Both wire types need two supports but the balanced dipoles do not require a ground or ground wire array like the Inverted L’s or slant wire antennas. Simpler setup for the same effective radiated power and the dipoles don’t waste skywave power on a vertically polarized component like an Inverted L does. Also, less probability of an interference field between each polarization mode which causes holes in your coverage pattern.
HF Verticals are great if you only have to operate while moving in a vehicle or if you don’t need to communicate within a 300 km radius or so (beyond groundwave.)
End-fed wires? They must be great; everyone is selling them!
The generic End Fed wires and the End Fed Half Wave (EFHW) special case of those.
I carry sufficient wire to intentionally deploy end-fed slant wire antennas occasionally – if I am lazy, in a hurry or only have one support available. They are very simple to rig but are generally my last choice.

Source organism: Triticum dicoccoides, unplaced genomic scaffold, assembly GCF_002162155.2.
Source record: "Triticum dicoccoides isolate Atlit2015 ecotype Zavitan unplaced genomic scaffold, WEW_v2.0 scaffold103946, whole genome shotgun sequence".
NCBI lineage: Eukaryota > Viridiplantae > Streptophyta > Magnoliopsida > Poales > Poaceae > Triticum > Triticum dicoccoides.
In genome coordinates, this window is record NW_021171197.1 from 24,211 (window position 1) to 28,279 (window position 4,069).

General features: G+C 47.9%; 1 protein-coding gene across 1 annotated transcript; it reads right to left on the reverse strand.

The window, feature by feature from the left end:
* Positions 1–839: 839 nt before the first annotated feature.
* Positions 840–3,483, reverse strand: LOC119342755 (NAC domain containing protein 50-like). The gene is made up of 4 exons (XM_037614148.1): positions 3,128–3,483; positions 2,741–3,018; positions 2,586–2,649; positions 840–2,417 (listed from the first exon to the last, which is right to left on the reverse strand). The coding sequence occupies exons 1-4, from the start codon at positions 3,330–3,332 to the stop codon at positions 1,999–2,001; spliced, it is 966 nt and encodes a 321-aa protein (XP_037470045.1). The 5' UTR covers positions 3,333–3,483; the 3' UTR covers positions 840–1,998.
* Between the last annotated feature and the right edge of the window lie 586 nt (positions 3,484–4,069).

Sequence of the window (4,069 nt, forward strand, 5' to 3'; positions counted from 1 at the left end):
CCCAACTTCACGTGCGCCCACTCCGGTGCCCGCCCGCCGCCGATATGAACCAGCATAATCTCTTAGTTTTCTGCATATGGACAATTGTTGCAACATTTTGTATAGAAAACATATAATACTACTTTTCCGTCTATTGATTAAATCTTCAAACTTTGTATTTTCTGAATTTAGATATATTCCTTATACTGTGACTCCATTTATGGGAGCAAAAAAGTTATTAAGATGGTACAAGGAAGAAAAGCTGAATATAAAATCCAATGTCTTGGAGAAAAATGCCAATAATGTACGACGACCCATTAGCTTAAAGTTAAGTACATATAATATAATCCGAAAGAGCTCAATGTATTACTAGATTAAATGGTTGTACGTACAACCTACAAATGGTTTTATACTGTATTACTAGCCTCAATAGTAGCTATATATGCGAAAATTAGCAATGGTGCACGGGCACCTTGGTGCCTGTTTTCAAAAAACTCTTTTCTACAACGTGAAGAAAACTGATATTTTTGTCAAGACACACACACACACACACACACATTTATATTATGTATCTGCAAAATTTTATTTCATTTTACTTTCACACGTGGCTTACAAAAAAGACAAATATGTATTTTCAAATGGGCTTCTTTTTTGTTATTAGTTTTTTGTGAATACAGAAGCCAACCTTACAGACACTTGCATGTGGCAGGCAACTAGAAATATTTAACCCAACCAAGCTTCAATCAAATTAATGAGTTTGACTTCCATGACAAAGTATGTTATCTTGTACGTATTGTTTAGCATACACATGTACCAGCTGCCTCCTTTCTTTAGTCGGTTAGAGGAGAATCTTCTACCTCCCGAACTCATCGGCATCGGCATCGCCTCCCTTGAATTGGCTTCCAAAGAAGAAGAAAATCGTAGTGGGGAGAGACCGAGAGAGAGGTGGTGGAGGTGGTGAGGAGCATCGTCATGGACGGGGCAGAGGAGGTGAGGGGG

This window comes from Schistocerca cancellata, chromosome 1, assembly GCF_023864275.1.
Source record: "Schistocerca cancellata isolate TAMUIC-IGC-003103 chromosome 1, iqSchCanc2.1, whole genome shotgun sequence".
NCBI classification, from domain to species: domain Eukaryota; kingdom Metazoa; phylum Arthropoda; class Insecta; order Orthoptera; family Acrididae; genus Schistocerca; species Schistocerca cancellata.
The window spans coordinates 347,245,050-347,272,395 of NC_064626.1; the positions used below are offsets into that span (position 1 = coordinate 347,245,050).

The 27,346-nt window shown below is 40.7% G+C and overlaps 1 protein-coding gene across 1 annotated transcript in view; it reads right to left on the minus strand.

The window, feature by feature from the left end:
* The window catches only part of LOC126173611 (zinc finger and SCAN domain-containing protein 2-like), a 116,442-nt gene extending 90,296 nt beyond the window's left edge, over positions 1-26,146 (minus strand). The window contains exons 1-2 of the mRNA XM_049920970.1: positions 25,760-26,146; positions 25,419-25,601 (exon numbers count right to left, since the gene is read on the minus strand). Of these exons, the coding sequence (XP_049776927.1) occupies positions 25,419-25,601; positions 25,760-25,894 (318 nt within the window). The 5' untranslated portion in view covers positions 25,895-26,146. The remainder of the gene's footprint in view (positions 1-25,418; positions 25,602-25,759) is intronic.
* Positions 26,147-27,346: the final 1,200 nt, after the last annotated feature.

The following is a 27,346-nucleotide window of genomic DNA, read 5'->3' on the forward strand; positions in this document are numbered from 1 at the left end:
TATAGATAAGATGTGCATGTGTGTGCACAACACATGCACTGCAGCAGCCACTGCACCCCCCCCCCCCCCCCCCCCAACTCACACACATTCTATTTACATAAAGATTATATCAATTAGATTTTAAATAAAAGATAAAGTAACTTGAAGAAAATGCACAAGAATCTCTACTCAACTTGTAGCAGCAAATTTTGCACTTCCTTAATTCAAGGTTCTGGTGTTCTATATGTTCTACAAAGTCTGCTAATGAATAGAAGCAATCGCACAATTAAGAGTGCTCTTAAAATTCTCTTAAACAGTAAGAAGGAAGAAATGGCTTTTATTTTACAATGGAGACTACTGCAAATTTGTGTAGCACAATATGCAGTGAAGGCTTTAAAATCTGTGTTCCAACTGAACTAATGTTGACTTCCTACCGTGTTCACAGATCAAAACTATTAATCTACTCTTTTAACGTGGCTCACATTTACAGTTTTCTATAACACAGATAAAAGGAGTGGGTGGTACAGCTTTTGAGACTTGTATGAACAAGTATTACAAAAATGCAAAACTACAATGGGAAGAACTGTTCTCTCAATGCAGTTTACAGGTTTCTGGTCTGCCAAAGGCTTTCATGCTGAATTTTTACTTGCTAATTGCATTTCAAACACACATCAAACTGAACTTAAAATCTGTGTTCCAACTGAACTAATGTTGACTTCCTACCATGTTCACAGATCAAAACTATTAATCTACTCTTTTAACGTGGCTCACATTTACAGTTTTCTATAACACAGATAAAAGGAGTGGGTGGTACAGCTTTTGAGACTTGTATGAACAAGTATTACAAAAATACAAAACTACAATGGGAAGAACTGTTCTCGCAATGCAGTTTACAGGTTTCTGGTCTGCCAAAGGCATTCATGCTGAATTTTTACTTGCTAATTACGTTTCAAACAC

A “general purpose” end fed half-wave wire antenna can work OK* and is very simple to deploy in the field. They can radiate well* since the high current portion (the portion in the middle approximately third of the half-wave wire that does most of the radiating) is up and away from the radio and local absorption losses near the ends. But that portion needs to be horizontal for effective regional or long distance comms; hard to rig it like that. They are very much a compromise antenna.
With a radio designed for “50 Ohm” loads, an end-fed halfwave wire will require a matching device (not a Balun – it is not a balanced dipole/doublet) to transform that very high antenna impedance into something much lower (and that transformation incurs losses and complexity). An end fed half wave wire can present a feed point impedance of over 2500 ohms or more. That’s a 50:1 impedance mismatch for a 50 ohm output radio (SWR of 2500/50=50:1).
A transformer with a 7:1 turns ratio (49:1 impedance ratio) or more will be “helpful”. (An “Unun”? No…) It’s a transformer and one end of that transformer secondary must be tied to a reasonably good ground for consistent results, even though the current flow is relatively low at that point.